Funny how certain people can get so obsessive about what they enjoy, but in such different ways.
When I was a kid — and I’m guessing most kids are like this — I went through phases of What I Want To Be When I Grow Up. I remember that being a standard getting-to-know-you question from the grown-ups, and I always had an answer. Well, almost always.
I don’t remember when I first joined ballet at age four, but Mom tells me that she gave me a choice between ballet and gymnastics lessons, and I chose ballet. I took lessons at Laura Penton’s Academy of Classical Ballet (which has long since changed names and merged with another studio); I attended ballet classes for four years, and tap for one year. During that time, I was convinced that I was going to be a ballerina when I grew up, despite the fact that I was obviously going to be too big overall — both slightly overweight and tall for my age. Neither of these things were quite so obvious to me at the time as obstacles, though, and Mom didn’t tell me until long afterward about how Ms. Penton had told her that she already knew I wouldn’t get far in the field of dance.
When I was eight years old, we moved from Ohio to Florida. We really didn’t have the money for me to take ballet lessons there, and I remember being horribly upset… for a few months. Once I started school, though, my focus shifted from ballet to science. We were within a couple hours’ drive of the Kennedy Space Center, and both the local news and my teachers at school seemed to make a big deal of shuttle launches and NASA in general. Over the next year or two, I went on a field trip to Cape Canaveral, watched the Challenger explode on live television, and learned how to program in BASIC. When the Guidance Counselor at school asked me what I wanted to be when I grew up, I told her I wanted to be a computer programmer for NASA. And she told me that I shouldn’t limit myself like that.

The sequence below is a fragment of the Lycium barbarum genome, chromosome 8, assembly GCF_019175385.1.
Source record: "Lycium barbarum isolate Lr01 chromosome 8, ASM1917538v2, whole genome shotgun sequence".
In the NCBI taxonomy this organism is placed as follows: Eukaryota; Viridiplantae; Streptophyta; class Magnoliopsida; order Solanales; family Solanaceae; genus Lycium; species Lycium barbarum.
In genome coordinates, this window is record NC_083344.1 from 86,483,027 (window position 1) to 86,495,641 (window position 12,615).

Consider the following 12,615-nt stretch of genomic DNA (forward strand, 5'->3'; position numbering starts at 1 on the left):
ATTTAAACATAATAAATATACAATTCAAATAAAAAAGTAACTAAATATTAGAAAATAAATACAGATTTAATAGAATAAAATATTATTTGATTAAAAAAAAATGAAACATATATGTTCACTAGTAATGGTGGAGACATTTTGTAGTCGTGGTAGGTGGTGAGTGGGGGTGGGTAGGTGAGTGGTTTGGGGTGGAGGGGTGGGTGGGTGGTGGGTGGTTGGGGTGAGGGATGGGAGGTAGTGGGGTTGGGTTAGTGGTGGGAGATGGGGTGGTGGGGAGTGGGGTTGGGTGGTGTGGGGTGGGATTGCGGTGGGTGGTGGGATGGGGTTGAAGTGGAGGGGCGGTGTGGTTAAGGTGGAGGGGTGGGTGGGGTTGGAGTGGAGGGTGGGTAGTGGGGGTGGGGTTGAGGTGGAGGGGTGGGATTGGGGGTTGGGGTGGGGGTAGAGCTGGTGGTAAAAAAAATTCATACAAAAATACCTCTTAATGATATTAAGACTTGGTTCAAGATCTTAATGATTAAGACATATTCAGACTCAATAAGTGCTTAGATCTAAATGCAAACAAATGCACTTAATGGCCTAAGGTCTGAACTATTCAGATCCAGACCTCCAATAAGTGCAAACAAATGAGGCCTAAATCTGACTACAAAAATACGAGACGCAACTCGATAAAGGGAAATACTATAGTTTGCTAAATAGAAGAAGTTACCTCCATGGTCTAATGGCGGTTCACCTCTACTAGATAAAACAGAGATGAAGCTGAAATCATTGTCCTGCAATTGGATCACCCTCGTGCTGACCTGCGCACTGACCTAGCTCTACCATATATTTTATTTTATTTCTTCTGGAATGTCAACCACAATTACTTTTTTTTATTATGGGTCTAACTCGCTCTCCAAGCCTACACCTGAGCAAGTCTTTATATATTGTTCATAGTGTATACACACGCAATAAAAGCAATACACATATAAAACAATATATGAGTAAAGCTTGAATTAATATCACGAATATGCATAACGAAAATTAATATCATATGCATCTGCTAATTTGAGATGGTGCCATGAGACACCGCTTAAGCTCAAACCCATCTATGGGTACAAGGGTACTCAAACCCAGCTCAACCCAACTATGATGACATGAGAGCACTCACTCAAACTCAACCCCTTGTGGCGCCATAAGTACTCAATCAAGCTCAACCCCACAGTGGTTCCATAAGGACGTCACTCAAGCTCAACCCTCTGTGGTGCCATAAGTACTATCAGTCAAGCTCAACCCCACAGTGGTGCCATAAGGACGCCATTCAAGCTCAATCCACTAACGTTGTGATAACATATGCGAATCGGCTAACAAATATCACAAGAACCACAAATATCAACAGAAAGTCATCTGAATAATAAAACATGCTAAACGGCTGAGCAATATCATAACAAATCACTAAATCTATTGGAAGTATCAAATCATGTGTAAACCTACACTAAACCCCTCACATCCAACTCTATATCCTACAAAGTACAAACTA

At the time, I thought that was the most bizarre response to my highest aspiration. I understand now.
Three years later, between fifth and sixth grade, we moved back to Ohio. Sixth grade was such an awkward and horrible experience that I don’t even remember having any aspirations beyond just wanting people to stop thinking I was such a dork. Same in seventh and eighth grade, although my love for music was really starting to blossom. (Not to mention an unhealthy adolescent obsession with my 40-year-old music teacher, but we won’t get into that.)
By high school, I wasn’t sure which direction I wanted to go, but I was willing to try them all. I started off taking electives in Computer Science (programming in BASIC again, as I recall), and art, and choir, and I got A’s in them all. And I loved them all. But I loved choir the most. By the summer after Freshman year, I was taking voice lessons for cheap from my choir director, in the junior high music room — I still remember the empty echo of the slightly out-of-tune upright piano in that empty school, and the smell of floor wax and air conditioning, and having to memorize the syllables “dah-meh-ni-po-tu-la-beh” to sing in vocal exercises. That summer was key in helping me shed some of my awkwardness and “find” myself, although I didn’t realize that until just now.
Of course, I couldn’t drive yet, so my aunt would take me to lessons and pick me up afterward. One day, in the car, she and I were having a conversation (as we often did) about Important Things In General, and she told me that if I’d found something I loved to do, there was no reason I couldn’t make a career out of it. My immediate thought was to become a high school choir director, and that was what I wanted to be for the next couple of years. After I joined band my Junior year, I changed my mind and wanted to be either a high school band director or a college professor of music.
That didn’t work out so well.
When I got to college, I discovered that I had been a Big Fish In A Little Pond back at Buckeye High. I also discovered the internet (still in its infancy, by today’s standards) and boys and independence of a sort. So, I spent one year as a Music Ed major, one semester at home on Academic Suspension, and then I was back to playing the academic field again. My first semester back, I sampled several fields: Visual Communications, Art, Computer Science (sounding familiar?), and finally settled on VCT, since it sort of combined art and design with a little HTML thrown in for good measure.
So, what did I want to be when I grew up? I still wasn’t sure. A web designer? Multimedia designer? Something along those lines. But I still liked to dabble in programming.
As it happens, I almost got what I wanted — assuming that I’m officially on a “career path” now. After a five-year detour in the mind-numbing field of banking operations, I’m finally a Data Warehouse Engineer. I get to design reports that pull data from databases, and tweak them with code and logic, and make them look aesthetically pleasing.
Is this what I wanted to be when I grew up? Not precisely, but I’m OK with that.